Racism: A symptom of a much uglier plague

by Rampe Hlobo SJ

The period between the two world wars was marked by political systems that led to the suffering of many and left millions of people dead. Soon after the end of World War I fascism grew in the southern parts of Europe and a decade later German Nazism flourished, culminating in World War II. Preceding these evil systems in other parts of the world European expansionism, in the form of colonialism, had taken root. In Africa, particularly, the subsequently death toll because of this was far more than that of fascism and Nazism.

All these diabolic political systems, due to their tragic dehumanising consequences, should not and cannot be eulogised in any way for whatever reason by a decent human being. This is particularly true for someone in a leadership position. It is, at its very least – as we have seen with Helen Zille’s recent tweet – irresponsible and divisive to do so.

Praising any aspect of colonialism in post-apartheid South Africa is not only reflective of the symptoms of an inherently insensitive racist attitude; it is also arrogant, deep seated and the stubborn superiority mind-set of a bigot. This is the same attitude that led four white students of the University of the Free State to humiliate black university employees by forcing them to eat meat soaked in urine a few years ago. This same vile attitude manifested itself again at the beginning of 2016 when another white woman, Penny Sparrow, took to social media and labelled blacks on a Durban beach as ‘monkeys’.

These racist incidents, including the recent disgraceful verbal assault of a black woman and manhandling of her daughter by a white man at a Spur restaurant in Johannesburg, not only point to the great challenge of racism facing all South Africans, but also to the tenacity of an attitude with tragic consequences that needs to be challenged and changed.

The false belief that some human beings could by nature be superior and others inferior should be vehemently refuted and confronted with the contempt it deserves. This attitude is the uglier perennial plague divisively rampaging our South African society.  It is, now, important for all of us to remember that human beings are equal in their natural dignity and none is either superior or inferior to the other by nature. The words of Steve Biko echo loudly: “As a prelude whites must be made to realize that they are only human, not superior.  Same with blacks.  They must be made to realize that they are also human, not inferior”.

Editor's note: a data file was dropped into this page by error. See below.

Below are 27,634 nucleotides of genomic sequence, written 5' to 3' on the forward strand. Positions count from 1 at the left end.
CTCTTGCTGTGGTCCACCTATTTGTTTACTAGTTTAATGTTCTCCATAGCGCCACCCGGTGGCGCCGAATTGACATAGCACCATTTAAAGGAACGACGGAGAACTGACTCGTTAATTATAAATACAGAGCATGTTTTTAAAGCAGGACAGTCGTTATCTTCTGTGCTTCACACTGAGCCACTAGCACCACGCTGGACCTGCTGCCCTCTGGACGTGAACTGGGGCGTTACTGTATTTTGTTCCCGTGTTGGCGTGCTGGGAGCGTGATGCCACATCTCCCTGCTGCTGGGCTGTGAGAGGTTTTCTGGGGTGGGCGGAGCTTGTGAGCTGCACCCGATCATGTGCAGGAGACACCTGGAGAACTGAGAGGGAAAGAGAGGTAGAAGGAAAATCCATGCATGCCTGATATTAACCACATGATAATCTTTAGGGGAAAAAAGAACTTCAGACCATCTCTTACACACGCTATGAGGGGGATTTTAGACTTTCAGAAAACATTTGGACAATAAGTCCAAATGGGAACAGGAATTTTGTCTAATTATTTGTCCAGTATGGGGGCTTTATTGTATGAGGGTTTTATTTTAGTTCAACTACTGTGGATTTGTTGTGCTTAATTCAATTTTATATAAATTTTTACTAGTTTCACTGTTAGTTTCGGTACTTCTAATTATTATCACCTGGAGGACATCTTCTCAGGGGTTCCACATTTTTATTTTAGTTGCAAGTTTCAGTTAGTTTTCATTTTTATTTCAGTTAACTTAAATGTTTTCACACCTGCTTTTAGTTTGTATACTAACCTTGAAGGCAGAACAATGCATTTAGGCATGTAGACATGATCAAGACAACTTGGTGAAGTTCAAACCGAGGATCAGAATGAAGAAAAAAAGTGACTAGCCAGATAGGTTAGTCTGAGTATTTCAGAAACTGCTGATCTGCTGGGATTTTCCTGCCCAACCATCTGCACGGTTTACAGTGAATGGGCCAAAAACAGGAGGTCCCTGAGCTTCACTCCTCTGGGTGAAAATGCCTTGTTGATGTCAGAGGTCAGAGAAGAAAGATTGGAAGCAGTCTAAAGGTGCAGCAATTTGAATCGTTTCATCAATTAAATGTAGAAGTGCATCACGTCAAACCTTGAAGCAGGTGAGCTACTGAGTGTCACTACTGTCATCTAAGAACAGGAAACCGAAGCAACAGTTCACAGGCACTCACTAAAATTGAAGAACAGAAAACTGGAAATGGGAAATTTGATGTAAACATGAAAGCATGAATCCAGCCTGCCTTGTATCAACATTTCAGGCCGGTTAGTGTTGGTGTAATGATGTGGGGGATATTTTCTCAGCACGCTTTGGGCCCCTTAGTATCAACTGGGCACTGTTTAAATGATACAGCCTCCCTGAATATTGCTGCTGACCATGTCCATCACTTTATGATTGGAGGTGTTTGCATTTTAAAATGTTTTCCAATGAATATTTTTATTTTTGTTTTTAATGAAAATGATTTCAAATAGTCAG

These incidents focus our attention, once again, on the problem: the need to tackle the legacy of apartheid that tragically impedes white racists to perceive, recognise and accept other people of a different skin colour, particularly blacks, as human beings with human dignity. This has been sorely neglected.

The attitude of people who have benefited from the horrendous apartheid system and continue to use its logic, arrogantly disregarding the profundity of the damage caused – the pain and suffering inflicted by the system – is sinful. It is sinful because it “is an offence against reason, truth, and right conscience; it is a failure in genuine love for God and neighbour caused by a perverse attachment…” says the Catechism of the Catholic Church (CCC). The CCC further explains sin as a “wounding the nature of a person and injuring human solidarity” (#1849).

All forms of discrimination, intimidation and deceit, are inter alia impediments to building a genuine and authentic human family. They should be discredited, faced-up to and challenged. Those who still hang on to the false belief or attitude that fallaciously makes them think that they are superior to others by nature, should be unequivocally challenged. They need to know that their dehumanizing attitude will no longer be tolerated. We are all human beings with human dignity. Nobody can or should even think they can deny this.

*Fr Rampe Holbo is the Parish Priest of St Mary’s, Nyanga, Cape Town.

Fr Rampe Hlobo SJ

Fr. Rampe Hlobo SJ (born Soweto 1972; entered the Jesuits 1993; ordained 2008) is Delegate for Migrants and Refugees for the Society of Jesus in South Africa.

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